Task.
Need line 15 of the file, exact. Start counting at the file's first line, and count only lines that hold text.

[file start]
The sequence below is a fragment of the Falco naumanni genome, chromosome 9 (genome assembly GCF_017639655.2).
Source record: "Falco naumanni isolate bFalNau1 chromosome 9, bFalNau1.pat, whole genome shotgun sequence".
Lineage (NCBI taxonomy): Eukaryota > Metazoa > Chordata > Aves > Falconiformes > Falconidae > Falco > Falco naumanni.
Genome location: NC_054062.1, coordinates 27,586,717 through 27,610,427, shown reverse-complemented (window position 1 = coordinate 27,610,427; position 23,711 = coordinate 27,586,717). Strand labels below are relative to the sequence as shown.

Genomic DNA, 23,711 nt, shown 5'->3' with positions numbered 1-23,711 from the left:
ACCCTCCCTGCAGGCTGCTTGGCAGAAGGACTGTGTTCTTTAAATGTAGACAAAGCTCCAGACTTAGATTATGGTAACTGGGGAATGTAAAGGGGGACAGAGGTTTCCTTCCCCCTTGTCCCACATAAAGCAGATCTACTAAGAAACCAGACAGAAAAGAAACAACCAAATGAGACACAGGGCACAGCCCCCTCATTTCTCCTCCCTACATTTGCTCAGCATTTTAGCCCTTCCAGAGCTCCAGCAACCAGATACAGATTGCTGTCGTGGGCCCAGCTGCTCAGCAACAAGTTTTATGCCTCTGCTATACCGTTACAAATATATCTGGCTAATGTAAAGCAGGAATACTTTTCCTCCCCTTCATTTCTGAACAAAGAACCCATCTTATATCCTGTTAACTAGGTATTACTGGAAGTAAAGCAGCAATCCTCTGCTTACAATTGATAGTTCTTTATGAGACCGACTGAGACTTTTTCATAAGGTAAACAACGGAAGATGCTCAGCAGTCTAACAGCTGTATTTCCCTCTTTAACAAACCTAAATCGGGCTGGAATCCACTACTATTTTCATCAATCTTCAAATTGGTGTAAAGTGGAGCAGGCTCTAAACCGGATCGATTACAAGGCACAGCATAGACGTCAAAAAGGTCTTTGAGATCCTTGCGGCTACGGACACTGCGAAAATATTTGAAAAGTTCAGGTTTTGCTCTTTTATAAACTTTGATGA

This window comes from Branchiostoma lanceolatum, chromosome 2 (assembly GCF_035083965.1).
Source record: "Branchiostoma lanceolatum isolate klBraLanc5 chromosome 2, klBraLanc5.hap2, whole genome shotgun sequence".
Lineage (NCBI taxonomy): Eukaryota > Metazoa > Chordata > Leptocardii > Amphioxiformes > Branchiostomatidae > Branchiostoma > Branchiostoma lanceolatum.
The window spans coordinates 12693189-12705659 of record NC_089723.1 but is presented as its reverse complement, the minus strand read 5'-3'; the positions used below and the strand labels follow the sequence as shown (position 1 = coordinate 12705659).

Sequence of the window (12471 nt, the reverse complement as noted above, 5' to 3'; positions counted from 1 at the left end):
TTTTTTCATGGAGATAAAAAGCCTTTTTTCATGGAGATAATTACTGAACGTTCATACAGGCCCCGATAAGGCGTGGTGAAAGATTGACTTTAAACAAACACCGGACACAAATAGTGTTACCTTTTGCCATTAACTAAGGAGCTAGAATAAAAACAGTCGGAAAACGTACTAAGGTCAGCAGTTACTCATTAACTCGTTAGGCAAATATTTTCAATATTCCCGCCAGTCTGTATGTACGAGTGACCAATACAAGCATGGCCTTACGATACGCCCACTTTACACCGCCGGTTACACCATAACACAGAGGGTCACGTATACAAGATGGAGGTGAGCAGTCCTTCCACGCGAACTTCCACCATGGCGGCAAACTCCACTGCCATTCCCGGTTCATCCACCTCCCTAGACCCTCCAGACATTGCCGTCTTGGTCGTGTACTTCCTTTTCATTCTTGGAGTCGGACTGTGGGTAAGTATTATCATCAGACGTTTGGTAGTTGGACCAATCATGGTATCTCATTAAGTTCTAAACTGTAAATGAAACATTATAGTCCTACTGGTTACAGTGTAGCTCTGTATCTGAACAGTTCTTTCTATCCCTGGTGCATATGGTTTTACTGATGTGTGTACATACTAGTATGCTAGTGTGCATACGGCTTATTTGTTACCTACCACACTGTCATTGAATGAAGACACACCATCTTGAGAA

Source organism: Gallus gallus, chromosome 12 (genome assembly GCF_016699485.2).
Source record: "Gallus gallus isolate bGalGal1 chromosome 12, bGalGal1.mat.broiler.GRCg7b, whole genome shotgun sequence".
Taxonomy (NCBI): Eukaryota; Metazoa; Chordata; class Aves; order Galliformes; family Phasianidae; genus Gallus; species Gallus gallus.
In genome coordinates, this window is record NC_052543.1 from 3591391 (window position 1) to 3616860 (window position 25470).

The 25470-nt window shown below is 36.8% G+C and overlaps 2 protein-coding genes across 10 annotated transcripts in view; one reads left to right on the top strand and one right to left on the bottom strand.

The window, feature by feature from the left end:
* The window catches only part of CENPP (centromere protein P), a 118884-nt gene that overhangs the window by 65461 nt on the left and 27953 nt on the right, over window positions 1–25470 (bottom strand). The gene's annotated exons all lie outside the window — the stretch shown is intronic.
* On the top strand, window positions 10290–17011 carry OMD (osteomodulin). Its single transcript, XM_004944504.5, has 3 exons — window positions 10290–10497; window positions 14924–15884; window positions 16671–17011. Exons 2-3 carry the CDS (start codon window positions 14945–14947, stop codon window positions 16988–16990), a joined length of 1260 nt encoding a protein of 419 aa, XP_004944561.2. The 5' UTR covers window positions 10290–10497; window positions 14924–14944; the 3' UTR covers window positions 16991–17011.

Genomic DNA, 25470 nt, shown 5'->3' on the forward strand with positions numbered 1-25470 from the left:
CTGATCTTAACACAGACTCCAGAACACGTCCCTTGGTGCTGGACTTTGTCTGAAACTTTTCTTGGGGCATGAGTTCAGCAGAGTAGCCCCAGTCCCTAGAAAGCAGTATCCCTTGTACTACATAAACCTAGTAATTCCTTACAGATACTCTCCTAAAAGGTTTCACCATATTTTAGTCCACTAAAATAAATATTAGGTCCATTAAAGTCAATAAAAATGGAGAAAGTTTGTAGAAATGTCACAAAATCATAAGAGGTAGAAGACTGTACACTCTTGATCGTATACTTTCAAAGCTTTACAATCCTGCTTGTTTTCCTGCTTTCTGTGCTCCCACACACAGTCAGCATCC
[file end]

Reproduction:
Taxonomy (NCBI): Eukaryota; Metazoa; Chordata; class Aves; order Galliformes; family Phasianidae; genus Gallus; species Gallus gallus.